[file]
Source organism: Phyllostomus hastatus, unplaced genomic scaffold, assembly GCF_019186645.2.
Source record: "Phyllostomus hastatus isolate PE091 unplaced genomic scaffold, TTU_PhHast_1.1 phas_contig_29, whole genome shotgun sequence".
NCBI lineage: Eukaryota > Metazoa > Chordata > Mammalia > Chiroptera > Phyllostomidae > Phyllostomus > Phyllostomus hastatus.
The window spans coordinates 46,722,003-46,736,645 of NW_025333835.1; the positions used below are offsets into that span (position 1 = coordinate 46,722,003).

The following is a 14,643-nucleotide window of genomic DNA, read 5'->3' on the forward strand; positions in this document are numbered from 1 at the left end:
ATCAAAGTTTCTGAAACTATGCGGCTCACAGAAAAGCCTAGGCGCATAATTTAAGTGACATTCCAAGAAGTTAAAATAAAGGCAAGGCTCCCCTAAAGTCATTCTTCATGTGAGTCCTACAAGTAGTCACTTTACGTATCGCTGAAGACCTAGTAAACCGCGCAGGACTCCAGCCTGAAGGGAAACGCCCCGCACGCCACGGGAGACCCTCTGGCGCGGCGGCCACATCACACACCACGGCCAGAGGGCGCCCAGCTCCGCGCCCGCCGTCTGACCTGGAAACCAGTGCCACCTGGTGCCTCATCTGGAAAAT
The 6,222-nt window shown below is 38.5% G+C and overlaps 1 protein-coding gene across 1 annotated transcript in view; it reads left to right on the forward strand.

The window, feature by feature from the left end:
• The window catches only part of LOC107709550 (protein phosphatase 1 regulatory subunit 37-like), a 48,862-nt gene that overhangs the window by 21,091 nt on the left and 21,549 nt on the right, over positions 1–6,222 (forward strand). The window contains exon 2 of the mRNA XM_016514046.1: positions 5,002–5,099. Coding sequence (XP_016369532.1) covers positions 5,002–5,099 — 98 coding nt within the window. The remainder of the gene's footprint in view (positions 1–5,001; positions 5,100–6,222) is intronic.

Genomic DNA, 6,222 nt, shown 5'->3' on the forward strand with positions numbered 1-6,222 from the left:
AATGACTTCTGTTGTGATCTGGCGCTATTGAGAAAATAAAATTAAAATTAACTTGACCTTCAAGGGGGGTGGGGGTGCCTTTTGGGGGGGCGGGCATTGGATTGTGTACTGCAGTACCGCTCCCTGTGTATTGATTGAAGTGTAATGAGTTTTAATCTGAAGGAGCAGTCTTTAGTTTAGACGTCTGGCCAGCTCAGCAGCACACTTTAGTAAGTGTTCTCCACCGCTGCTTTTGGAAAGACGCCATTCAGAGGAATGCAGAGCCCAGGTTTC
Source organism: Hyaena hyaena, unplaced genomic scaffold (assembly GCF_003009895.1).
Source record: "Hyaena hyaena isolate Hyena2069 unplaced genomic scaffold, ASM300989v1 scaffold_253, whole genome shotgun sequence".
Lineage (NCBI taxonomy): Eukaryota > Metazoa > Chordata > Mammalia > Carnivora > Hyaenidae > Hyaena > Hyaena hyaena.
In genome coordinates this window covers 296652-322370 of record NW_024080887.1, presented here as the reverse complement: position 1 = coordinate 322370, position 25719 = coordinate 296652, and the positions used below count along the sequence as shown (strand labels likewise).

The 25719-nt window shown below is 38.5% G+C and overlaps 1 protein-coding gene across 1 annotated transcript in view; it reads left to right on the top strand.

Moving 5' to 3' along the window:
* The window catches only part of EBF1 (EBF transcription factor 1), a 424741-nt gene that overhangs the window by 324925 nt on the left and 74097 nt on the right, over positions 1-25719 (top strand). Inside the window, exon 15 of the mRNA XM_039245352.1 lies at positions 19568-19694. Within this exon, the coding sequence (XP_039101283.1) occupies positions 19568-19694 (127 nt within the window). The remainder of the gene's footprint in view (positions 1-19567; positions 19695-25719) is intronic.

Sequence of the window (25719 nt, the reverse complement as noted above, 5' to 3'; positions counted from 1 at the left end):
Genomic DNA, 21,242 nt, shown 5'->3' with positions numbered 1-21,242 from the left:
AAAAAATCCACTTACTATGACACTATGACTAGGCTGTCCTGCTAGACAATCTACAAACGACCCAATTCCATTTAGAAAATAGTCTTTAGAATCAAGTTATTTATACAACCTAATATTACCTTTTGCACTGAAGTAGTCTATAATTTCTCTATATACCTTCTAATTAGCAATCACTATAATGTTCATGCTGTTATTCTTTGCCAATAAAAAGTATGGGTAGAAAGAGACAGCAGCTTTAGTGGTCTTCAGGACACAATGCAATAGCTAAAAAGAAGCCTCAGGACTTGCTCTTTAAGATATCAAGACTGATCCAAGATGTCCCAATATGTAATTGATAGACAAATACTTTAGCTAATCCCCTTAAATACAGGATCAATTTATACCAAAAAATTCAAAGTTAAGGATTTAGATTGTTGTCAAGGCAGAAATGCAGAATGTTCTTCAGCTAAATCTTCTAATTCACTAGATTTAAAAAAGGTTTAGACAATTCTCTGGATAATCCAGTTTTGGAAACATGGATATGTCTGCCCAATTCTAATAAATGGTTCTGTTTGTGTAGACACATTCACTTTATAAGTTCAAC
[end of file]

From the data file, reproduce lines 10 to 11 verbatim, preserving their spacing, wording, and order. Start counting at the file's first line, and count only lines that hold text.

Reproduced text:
Genomic DNA, 6,222 nt, shown 5'->3' on the forward strand with positions numbered 1-6,222 from the left:
AATGACTTCTGTTGTGATCTGGCGCTATTGAGAAAATAAAATTAAAATTAACTTGACCTTCAAGGGGGGTGGGGGTGCCTTTTGGGGGGGCGGGCATTGGATTGTGTACTGCAGTACCGCTCCCTGTGTATTGATTGAAGTGTAATGAGTTTTAATCTGAAGGAGCAGTCTTTAGTTTAGACGTCTGGCCAGCTCAGCAGCACACTTTAGTAAGTGTTCTCCACCGCTGCTTTTGGAAAGACGCCATTCAGAGGAATGCAGAGCCCAGGTTTC